As is shown diagrammatically in FIG. 2, two tamping tools 25, 26 are arranged on each side of the associated rail and of the associated tie. Depending on the location of obstacles 42, 43, 44, they are independently adjustable into various operating positions and into an inoperative position by drives 30, 31. For a better understanding, tamping tools 25 laterally pivoted into inoperative positions are shown by a pair of dots while tamping tools 25, 26, which are in their operating positions, are shown in full lines. The two lifting rollers 20 associated with a respective track rail 5 are shown in their operating positions, in which they grip the rail, while preceding lifting hook 22 has been transversely and vertically adjusted into its inoperative position, i.e. disengaged and remote from the associated rail. As the top view of FIG. 2 shows, a multiplicity of sensors 36, 37 are adjacently arranged along the entire length of measuring beam 35 over the width of the track bed. Immediately ahead of machine 1, in the operating direction, track 6 forms switch 45. All the sensors 36, 37, 40 as well as odometer signal transmitter 38 are connected to control circuit 33 and this circuit is connected to the drives of the operating tools to be adjusted in response to encountered obstacles.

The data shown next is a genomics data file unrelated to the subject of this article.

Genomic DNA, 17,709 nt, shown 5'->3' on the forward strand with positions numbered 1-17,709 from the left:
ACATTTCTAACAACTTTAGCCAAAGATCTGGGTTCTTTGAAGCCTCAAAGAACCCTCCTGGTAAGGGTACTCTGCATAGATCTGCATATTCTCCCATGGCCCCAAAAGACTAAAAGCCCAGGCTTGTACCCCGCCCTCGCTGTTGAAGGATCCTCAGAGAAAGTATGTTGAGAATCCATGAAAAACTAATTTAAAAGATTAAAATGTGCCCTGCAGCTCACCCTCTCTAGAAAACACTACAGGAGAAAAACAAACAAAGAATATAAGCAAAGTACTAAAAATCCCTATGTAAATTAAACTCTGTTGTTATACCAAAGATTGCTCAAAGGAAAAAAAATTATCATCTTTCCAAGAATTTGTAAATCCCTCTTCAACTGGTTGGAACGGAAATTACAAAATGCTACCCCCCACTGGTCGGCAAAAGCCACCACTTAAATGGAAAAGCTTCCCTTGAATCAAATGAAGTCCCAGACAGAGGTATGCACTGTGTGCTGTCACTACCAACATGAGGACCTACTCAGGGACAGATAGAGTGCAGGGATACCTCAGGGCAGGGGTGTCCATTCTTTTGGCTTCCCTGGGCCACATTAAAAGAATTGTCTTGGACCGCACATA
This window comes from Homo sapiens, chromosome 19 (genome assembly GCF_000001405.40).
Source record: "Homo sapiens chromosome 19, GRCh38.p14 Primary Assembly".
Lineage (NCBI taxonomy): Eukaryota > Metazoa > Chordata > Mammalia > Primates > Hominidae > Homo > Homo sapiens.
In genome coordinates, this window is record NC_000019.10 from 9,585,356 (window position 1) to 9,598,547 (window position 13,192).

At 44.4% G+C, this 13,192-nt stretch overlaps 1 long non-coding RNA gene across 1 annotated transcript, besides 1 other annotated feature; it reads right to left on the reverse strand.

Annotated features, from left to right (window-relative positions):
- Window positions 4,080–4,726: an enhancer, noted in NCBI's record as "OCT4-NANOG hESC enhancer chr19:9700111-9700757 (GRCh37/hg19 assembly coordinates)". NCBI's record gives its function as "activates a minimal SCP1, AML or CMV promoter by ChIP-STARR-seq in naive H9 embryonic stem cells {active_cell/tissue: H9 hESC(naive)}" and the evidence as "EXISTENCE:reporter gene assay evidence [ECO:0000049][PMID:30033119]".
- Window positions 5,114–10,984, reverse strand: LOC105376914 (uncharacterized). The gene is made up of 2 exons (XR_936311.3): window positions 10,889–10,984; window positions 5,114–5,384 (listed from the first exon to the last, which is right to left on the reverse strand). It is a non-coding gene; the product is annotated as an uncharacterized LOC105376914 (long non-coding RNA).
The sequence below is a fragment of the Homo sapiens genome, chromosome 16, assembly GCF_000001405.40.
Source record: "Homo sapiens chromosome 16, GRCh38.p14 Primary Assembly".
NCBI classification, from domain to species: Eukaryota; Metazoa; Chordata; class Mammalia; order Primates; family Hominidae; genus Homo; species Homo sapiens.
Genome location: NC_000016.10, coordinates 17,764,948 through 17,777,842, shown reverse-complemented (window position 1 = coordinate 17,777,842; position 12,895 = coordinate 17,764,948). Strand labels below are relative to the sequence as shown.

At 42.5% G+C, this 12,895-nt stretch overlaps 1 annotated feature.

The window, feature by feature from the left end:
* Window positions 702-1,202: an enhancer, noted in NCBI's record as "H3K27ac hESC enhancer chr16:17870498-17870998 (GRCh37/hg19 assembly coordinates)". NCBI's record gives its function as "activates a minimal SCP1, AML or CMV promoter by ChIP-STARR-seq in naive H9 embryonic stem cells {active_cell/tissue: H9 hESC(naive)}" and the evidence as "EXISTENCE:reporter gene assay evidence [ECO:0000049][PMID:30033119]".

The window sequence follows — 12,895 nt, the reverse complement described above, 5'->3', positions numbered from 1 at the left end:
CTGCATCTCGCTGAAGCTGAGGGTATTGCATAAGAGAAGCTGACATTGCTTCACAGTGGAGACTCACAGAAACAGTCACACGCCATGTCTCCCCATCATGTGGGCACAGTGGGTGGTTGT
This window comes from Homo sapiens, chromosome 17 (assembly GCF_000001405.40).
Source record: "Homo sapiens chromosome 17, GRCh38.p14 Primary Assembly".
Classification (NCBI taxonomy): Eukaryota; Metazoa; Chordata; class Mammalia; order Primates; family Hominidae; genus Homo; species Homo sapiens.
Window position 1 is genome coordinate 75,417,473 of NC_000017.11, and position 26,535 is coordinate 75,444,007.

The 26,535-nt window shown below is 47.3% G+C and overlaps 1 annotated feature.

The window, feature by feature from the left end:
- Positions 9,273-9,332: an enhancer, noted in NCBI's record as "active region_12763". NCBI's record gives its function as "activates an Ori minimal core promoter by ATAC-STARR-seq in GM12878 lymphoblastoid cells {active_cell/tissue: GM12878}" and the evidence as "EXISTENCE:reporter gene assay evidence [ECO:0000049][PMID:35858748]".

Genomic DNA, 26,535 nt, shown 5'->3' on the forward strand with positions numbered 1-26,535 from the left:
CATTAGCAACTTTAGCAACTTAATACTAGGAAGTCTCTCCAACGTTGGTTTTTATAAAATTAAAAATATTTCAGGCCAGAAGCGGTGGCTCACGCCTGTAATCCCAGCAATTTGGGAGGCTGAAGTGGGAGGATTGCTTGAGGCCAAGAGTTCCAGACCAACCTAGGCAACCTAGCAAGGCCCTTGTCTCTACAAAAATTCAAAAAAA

Central drive control 33 is illustrated in FIG. 3. It comprises signal processing circuit 46 having inputs arranged to receive the output signals of sensors 36, 37 and of measuring wheel 39 and outputs for transmitting the processed received signals. It further comprises intermediate memory 47 operating as a delay circuit having inputs connected to the signal processing circuit outputs and outputs for transmitting the delayed signals, and computer 48 having inputs connected to the outputs of delay circuit 47 and outputs connected to the inputs of electro-hydraulic control circuit 50. Computer 48 comprises memory 49 for storing the signals transmitted to the control circuit. The signals processed in circuit 46 are stored in intermediate memory 47 until tamping tools 25, 26 and/or lifting tools 20, 22 have reached an obstacle 42, 43, 44 or a rail monitored by one of the sensors as machine 1 advances along track switch 45 a distance corresponding to distance ΔS1 or ΔS2 between monitoring and signal generating means 32 and operating tools 20, 22 or 25, 26. Computer 48, which receives the delayed control signals, computes the desired positioning of the operating tools on the basis of the received control signals and transmits corresponding signals to drive control circuit 50. Memory 49 adapts the computer to receiving additional operating tool adjustment and positioning data, such as data stored therein during preceding work on a switch. Image-processing circuit 55, which is capable of recognizing designs of obstacles viewed by television camera 40, is connected between the television camera and intermediate memory 47. This circuitry enables the signals to be flawlessly and dependably processed in conformity with the spacing of the respective operating tools from the monitoring and signal generating means so that control circuit 50 will automatically drive the operating tools into their desired positions. The computerized control will not only assure a fully automatic operation but enables control signals indicating an obstacle in the way of any operating tool to be stored so that the operating tools will be driven into their inoperative positions at the exact moment they reach the previously monitored obstacle. Using a television camera with an image-processing circuit enables obstacles to be monitored optically-electronically without physical contact with the obstacle so that metallic a well as non-metallic track obstacles may be sensed.